"By using two completely independent data sets — astrometric and radiometric — and two different methods of analysis, we obtained results that are in full agreement," Valéry Lainey the lead author on the paper who worked with the astrometry team, said in the same statement. Lainey previously worked with NASA's Jet Propulsion Laboratory in Pasadena, California and now works at the Paris Observatory in France. 

These findings also align with a theory that Fuller proposed in 2016, which estimated that Titan's outward migration was happening much faster than previously predicted. According to this theory, Titan gravitationally "squeezes" Saturn in a way that makes the planet oscillate, and the energy from these oscillations would cause the moon to migrate faster than previously expected. 

This new work is described in a paper that was published June 8 in the journal Nature Astronomy. 

Email Chelsea Gohd at cgohd@space.com or follow her on Twitter @chelsea_gohd. Follow us on Twitter @Spacedotcom and on Facebook.

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Chelsea Gohd
Senior Writer

Chelsea “Foxanne” Gohd joined Space.com in 2018 and is now a Senior Writer, writing about everything from climate change to planetary science and human spaceflight in both articles and on-camera in videos. With a degree in Public Health and biological sciences, Chelsea has written and worked for institutions including the American Museum of Natural History, Scientific American, Discover Magazine Blog, Astronomy Magazine and Live Science. When not writing, editing or filming something space-y, Chelsea "Foxanne" Gohd is writing music and performing as Foxanne, even launching a song to space in 2021 with Inspiration4. You can follow her on Twitter @chelsea_gohd and @foxannemusic.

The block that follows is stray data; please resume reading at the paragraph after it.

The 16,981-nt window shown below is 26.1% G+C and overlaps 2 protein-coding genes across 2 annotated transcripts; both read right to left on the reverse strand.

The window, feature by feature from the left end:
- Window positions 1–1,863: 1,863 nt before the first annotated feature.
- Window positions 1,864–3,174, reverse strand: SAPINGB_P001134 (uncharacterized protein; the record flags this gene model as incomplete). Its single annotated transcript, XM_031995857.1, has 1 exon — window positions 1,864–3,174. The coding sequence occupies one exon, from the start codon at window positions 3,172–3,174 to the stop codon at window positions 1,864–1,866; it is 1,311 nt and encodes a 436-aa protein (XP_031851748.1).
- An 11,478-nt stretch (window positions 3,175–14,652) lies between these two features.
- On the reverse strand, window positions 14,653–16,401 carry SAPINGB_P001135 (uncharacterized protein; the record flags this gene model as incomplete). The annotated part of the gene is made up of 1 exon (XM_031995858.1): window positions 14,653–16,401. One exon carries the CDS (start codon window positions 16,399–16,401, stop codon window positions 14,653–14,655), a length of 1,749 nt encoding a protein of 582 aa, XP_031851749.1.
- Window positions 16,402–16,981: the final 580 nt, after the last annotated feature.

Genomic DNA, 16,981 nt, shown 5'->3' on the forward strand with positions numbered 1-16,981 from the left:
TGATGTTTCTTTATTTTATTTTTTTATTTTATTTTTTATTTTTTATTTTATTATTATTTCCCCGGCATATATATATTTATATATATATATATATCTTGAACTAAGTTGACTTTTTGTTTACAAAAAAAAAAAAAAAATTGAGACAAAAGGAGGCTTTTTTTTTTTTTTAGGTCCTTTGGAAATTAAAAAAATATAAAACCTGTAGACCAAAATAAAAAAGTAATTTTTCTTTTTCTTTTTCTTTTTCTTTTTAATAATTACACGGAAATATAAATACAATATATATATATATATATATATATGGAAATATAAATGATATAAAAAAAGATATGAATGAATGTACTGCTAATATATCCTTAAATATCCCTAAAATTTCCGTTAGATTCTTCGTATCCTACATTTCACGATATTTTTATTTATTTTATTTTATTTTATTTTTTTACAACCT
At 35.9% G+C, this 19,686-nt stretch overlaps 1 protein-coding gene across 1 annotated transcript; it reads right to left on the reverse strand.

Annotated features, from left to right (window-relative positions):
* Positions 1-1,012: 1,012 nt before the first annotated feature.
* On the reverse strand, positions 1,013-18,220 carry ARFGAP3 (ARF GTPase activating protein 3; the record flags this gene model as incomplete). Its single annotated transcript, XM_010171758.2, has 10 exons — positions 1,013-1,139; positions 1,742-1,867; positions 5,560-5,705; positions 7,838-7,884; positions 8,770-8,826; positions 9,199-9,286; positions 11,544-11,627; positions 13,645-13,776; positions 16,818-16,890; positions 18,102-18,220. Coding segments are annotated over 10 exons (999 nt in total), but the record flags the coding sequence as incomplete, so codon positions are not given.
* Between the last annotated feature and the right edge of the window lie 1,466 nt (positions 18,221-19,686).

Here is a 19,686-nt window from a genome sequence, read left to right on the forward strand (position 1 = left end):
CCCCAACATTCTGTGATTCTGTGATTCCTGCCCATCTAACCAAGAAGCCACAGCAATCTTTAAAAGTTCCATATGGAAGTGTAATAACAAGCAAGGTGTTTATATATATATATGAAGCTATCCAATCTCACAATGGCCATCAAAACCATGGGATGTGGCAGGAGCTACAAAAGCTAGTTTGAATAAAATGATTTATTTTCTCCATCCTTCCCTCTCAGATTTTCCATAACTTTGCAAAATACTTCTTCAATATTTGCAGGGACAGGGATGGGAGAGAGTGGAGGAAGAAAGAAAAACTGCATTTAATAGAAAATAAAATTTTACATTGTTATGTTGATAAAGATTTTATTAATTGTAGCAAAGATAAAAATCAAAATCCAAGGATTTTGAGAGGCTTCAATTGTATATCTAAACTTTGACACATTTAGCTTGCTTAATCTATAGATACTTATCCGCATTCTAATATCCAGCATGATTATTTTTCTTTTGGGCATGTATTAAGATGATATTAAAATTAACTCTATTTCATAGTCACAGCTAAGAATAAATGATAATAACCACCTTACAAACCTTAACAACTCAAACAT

• rod
    FYI, there are a number of reports from the past showing some of Saturn's moons moving away faster than thought, e.g. https://phys.org/news/2016-12-saturn-bulging-core-implies-moons.html "The team also found that Saturn moon Rhea is moving away 10 times faster than the other moons, which is the first evidence that a planet's dissipation factor can vary with its distance in relation to the moon. The scientists have no definitive explanation."

    Titan is apparently expanding its orbit about 11 cm/year moving away from Saturn in this new report on Titan, https://phys.org/news/2020-06-titan-migrating-saturn-faster-previously.html, and the space.com report.

    A number of Saturn moons reported with Love number and expanding their orbits away from Saturn are documented now. These moons could all be young too, not 4.5 billion years old, similar to young ring age estimates.